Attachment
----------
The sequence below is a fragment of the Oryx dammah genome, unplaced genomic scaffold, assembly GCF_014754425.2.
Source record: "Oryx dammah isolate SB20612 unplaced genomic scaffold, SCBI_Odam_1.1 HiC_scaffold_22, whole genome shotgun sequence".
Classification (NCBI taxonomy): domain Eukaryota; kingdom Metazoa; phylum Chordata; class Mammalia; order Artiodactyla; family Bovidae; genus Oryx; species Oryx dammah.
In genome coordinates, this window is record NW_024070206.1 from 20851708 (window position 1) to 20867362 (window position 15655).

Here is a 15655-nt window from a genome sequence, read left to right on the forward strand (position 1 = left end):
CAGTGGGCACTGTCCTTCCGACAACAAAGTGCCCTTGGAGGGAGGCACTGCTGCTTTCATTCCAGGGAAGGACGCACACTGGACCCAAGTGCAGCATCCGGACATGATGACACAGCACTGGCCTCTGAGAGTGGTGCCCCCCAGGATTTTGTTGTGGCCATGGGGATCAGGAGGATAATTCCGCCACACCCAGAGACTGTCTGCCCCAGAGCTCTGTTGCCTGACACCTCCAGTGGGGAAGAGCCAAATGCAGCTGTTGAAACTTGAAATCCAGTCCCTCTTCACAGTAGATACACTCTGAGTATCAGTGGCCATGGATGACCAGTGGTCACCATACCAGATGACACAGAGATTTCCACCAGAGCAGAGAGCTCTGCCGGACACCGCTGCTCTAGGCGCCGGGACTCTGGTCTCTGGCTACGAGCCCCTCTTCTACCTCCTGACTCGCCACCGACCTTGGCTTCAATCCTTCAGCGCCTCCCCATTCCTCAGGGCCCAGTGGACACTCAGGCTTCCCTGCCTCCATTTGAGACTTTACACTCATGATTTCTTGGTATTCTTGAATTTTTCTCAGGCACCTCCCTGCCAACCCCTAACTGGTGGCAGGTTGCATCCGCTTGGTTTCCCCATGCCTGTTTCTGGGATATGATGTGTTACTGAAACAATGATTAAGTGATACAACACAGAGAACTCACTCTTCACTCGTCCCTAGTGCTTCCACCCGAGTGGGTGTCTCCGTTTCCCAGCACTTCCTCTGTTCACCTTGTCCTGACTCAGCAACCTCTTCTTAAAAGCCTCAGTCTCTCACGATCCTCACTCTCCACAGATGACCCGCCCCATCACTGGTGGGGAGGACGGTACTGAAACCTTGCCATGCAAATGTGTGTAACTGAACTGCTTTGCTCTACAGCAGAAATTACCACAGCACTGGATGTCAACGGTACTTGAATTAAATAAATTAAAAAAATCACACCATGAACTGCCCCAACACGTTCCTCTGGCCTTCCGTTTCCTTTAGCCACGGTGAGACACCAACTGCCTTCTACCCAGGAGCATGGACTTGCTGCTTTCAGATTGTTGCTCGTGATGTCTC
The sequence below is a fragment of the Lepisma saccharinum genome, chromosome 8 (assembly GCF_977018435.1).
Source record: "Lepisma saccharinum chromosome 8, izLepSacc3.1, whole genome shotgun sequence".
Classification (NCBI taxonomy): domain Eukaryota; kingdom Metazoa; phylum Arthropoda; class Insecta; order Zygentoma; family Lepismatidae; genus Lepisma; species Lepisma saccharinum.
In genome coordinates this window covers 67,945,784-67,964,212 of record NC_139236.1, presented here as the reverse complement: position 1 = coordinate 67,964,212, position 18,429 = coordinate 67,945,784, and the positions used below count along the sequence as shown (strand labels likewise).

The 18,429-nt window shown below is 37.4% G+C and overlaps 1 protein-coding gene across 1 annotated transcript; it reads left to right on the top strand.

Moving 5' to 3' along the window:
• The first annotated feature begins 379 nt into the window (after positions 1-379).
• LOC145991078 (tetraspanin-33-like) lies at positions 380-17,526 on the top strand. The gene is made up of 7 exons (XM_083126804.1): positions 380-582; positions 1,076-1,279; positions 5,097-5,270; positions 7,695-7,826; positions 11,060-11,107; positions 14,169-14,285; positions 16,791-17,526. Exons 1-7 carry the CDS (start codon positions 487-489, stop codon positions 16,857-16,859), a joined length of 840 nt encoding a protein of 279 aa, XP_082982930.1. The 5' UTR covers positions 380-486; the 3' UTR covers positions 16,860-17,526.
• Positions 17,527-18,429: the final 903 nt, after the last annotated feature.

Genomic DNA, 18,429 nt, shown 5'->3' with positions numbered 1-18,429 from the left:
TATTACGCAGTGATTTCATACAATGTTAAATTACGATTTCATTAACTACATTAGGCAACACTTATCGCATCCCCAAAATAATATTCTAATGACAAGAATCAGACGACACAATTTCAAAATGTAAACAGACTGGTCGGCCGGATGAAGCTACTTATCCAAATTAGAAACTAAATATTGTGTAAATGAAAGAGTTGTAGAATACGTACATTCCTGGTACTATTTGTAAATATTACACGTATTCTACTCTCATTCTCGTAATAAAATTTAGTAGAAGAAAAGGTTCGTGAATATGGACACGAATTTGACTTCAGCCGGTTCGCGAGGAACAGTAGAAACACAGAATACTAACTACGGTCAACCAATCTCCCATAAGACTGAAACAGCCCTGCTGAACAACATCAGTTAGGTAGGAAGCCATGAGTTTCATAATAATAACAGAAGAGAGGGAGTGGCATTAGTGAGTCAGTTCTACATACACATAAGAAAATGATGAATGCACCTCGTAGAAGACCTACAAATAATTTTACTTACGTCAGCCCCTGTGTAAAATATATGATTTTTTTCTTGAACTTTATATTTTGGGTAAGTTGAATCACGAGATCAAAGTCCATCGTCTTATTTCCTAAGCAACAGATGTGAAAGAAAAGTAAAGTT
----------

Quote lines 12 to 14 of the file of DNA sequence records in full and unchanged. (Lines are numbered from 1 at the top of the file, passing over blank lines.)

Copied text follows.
Moving 5' to 3' along the window:
• The first annotated feature begins 379 nt into the window (after positions 1-379).
• LOC145991078 (tetraspanin-33-like) lies at positions 380-17,526 on the top strand. The gene is made up of 7 exons (XM_083126804.1): positions 380-582; positions 1,076-1,279; positions 5,097-5,270; positions 7,695-7,826; positions 11,060-11,107; positions 14,169-14,285; positions 16,791-17,526. Exons 1-7 carry the CDS (start codon positions 487-489, stop codon positions 16,857-16,859), a joined length of 840 nt encoding a protein of 279 aa, XP_082982930.1. The 5' UTR covers positions 380-486; the 3' UTR covers positions 16,860-17,526.